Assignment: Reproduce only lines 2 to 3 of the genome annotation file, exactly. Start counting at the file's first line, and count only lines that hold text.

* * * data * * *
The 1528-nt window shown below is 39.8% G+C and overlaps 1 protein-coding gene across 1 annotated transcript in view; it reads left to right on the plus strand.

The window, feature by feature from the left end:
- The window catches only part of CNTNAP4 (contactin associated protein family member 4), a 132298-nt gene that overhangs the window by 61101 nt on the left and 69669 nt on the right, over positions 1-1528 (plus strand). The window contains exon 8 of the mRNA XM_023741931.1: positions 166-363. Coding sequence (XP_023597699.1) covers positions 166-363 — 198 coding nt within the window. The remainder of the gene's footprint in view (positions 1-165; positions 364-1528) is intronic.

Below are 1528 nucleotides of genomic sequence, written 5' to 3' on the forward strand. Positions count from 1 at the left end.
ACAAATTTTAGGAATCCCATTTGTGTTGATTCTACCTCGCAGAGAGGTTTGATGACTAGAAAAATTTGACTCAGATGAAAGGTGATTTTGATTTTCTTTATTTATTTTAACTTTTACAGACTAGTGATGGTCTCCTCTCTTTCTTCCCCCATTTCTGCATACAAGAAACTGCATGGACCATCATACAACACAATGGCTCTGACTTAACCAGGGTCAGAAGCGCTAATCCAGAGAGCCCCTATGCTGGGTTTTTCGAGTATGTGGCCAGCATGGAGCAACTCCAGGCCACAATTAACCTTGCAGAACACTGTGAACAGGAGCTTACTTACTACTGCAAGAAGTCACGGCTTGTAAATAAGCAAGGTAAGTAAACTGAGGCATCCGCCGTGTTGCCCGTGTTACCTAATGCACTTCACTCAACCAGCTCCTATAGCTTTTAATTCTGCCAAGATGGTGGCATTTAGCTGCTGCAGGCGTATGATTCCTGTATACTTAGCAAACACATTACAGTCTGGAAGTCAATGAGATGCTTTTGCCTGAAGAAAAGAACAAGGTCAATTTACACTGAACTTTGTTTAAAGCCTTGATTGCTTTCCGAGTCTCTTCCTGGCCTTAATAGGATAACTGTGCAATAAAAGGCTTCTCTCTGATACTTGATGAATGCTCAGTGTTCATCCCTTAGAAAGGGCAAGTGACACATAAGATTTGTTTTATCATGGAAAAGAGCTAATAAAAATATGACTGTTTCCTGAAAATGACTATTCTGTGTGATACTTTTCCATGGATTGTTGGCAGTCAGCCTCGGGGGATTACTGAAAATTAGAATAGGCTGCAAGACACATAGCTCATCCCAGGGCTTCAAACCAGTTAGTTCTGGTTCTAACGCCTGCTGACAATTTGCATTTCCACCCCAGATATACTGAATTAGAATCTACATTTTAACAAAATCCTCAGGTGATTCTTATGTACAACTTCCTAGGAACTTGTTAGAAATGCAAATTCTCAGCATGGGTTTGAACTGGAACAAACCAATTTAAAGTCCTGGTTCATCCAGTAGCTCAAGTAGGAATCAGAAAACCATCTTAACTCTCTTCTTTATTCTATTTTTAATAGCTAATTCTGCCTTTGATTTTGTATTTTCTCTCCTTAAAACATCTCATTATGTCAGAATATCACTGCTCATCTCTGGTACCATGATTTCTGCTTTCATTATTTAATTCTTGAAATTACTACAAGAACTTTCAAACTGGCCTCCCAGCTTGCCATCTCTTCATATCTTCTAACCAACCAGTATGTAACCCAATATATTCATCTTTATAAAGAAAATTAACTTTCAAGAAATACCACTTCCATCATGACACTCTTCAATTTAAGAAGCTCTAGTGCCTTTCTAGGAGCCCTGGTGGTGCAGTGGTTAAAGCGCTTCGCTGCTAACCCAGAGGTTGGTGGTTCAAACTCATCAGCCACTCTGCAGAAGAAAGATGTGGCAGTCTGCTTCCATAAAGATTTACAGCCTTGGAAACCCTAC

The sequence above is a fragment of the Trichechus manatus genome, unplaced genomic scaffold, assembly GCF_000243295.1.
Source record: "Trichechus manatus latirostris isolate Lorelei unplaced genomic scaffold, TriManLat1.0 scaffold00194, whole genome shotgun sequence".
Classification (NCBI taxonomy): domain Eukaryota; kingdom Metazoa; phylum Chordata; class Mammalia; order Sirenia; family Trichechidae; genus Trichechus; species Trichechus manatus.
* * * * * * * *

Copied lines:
The window, feature by feature from the left end:
- The window catches only part of CNTNAP4 (contactin associated protein family member 4), a 132298-nt gene that overhangs the window by 61101 nt on the left and 69669 nt on the right, over positions 1-1528 (plus strand). The window contains exon 8 of the mRNA XM_023741931.1: positions 166-363. Coding sequence (XP_023597699.1) covers positions 166-363 — 198 coding nt within the window. The remainder of the gene's footprint in view (positions 1-165; positions 364-1528) is intronic.